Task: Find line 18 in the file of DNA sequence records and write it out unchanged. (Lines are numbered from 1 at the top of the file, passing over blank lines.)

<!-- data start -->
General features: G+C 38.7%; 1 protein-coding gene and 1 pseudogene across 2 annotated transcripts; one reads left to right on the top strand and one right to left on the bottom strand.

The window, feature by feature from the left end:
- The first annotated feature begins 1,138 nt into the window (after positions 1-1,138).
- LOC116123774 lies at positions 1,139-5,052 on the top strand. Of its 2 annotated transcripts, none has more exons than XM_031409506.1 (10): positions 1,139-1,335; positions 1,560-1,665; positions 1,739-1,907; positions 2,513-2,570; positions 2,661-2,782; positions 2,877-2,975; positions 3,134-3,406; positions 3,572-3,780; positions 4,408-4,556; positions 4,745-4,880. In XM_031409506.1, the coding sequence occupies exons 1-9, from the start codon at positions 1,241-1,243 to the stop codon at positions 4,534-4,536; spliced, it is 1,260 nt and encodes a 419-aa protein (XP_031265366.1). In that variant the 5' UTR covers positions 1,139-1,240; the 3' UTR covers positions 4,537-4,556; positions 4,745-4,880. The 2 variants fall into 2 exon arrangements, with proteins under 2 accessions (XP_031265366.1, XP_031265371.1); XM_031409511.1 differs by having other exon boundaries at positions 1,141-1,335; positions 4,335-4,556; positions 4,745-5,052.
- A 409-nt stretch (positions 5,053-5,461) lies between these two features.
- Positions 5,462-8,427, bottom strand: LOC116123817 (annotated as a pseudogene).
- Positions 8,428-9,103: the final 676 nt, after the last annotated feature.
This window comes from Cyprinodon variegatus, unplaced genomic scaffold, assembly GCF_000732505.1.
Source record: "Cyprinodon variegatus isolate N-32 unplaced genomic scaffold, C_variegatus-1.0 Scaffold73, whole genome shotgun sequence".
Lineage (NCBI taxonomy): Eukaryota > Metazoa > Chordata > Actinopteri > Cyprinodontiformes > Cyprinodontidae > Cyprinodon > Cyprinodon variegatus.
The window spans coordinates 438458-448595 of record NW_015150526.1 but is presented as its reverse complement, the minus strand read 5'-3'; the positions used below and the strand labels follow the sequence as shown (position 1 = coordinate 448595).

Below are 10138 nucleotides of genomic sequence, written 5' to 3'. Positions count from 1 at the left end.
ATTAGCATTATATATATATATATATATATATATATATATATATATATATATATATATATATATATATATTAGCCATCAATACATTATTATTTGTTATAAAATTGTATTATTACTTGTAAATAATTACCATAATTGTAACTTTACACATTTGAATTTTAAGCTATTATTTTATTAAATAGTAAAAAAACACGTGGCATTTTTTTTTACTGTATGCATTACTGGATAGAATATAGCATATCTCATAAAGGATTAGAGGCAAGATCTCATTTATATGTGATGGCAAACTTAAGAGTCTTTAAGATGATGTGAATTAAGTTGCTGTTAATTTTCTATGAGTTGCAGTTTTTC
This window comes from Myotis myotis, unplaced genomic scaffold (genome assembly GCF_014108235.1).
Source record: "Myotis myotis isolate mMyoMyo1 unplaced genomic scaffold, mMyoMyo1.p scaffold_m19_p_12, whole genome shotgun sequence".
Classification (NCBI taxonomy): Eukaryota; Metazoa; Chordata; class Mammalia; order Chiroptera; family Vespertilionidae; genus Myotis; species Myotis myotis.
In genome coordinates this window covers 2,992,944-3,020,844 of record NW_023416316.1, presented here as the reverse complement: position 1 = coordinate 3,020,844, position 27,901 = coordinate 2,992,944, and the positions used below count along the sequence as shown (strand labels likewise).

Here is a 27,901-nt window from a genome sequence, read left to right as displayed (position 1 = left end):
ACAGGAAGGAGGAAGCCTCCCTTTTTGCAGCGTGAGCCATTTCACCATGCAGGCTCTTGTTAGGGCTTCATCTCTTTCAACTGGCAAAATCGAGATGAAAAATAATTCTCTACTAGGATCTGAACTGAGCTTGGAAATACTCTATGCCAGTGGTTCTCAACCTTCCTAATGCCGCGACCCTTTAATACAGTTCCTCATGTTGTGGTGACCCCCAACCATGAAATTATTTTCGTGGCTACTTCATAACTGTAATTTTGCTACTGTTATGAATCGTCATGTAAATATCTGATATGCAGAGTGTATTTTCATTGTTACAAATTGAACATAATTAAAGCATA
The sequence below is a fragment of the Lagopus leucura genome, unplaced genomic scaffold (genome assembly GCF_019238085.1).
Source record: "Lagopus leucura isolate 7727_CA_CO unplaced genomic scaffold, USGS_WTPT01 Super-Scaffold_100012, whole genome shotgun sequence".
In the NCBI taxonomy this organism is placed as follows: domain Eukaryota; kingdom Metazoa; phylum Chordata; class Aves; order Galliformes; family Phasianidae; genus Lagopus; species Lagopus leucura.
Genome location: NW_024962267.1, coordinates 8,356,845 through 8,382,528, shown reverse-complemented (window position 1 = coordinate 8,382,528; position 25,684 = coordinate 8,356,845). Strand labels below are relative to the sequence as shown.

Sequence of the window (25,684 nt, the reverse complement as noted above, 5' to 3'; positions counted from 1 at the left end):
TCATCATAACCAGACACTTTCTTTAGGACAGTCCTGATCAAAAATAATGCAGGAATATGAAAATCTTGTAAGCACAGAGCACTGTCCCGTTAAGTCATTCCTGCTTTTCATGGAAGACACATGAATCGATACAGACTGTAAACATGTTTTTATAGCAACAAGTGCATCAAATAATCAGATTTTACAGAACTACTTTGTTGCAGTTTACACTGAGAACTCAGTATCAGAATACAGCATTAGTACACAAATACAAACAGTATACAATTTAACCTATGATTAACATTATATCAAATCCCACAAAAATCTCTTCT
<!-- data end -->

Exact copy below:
Here is a 27,901-nt window from a genome sequence, read left to right as displayed (position 1 = left end):